Is Europe ready for adoption of artificial intelligence?

A survey by Juniper Networks shows that organizations in European countries are preparing and promoting the learning and implementation of the technology more than other countries. Last week, the European Commission proposed draft legislation on AI  

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Juniper Networks, which operates in the field of secure, artificial intelligence-driven networks, published last week the results of an international survey that shows that while consumers and organizations are interested in expanding the use of artificial intelligence (AI), and although many executives define it as a leading strategic goal for 2021, there are still challenges hindering the adoption of the technology. The company conducted the survey among 700 opinion leaders in the world of IT who have a direct connection to AI, machine learning, and deployment of capabilities, as well as the perception and concerns regarding adoption of the technology in the organization where they work.     

In the corporate world, AI is only starting to be utilized to automate daily tasks such as chatbots for customer service, bank transactions and smart workflows for IT trouble ticket management. Actually, the research shows that 95% of all respondents believe their organization will benefit from integrating AI into daily operations, products and services. However, only 6% of C-level executives (163 of those surveyed in the study) reported adoption of AI-powered solutions in their organization today.

Additional statistics from the survey show that despite the challenges involved in AI, organizations that already adopted and harnessed the technology are showing significant and optimistic results. IT and operations are the two main fields in which organizations are utilizing AI today, with positive changes such as operational efficiency and enhanced user experience being seen.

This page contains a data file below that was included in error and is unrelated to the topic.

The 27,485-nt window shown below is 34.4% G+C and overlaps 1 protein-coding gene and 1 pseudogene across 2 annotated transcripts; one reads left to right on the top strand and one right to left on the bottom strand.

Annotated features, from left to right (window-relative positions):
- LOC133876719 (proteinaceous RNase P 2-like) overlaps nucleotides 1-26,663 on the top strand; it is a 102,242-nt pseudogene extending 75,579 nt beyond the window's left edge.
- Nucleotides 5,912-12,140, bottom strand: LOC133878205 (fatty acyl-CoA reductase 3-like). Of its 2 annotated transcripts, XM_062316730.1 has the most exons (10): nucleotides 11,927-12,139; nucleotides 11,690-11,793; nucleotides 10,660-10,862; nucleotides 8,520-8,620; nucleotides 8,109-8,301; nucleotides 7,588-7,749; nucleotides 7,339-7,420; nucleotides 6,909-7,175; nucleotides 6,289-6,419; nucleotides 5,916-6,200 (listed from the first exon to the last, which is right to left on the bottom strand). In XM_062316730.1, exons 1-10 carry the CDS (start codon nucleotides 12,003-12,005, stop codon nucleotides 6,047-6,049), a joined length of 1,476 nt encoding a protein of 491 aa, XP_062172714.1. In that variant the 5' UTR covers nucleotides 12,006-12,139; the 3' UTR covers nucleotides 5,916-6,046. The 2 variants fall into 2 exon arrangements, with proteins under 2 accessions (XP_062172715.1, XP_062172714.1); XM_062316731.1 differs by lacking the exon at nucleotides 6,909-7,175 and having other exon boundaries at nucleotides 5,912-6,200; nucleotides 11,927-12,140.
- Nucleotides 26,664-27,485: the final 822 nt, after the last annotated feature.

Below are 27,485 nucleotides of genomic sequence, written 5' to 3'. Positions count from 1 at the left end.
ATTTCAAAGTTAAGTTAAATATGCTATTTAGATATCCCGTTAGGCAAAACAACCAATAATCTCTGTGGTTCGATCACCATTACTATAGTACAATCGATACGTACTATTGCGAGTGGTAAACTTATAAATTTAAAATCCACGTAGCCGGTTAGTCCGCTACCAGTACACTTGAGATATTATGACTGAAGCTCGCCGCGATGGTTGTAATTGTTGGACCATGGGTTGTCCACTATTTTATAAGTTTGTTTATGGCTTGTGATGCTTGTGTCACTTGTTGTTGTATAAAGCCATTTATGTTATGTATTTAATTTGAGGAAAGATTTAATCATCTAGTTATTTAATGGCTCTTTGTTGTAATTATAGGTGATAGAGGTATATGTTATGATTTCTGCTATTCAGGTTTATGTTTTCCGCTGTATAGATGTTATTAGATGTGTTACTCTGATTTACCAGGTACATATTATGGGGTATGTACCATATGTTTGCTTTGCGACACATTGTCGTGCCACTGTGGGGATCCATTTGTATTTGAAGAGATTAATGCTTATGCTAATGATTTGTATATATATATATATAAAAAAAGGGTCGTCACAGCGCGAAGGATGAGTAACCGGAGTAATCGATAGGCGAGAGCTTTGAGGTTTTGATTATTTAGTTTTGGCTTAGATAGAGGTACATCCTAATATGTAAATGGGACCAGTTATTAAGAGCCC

The survey shows that European organizations are preparing and promoting the study and implementation of AI culture, while forming a strong foundation for the adoption of the next digital stage required for adoption of AI. Furthermore, 59% of executives from organizations in Europe believe that people control AI, but more needs to be done to control the growing technology more effectively. Thus, there are continuous efforts by Europe to control the technology while securing it in order to minimize existing and future risks.   

About 10 days ago, the European Commission proposed draft legislation regarding the use of artificial intelligence in an attempt to set standards for the technology controlled by the U.S. and China and to transform Europe into a trustworthy global hub in the field, in a way that "will guarantee the safety and fundamental rights of people and businesses, while strengthening AI uptake, investment and innovation." 

The draft legislation almost completely bans the use of the technology for mass surveillance, child exploitation or social credit scoring – a system that gives citizens grades according to their level of obeying the law, their economic situation, their purchases and more – which has been accelerating in China for a number of years, and been roundly criticized worldwide. Companies that breach the rules will be subjected to fines of up to 6% of their global turnover or 30 million euros, whichever is higher.  

"On artificial intelligence, trust is a must, not a nice to have," said Margrethe Vestager, EU commissioner for competition. "With these landmark rules, the EU is spearheading the development of new global norms to make sure AI can be trusted." However, Reuters reported that civil rights groups have already warned the EU of loopholes in the draft legislation that could promote anti-democratic regimes.

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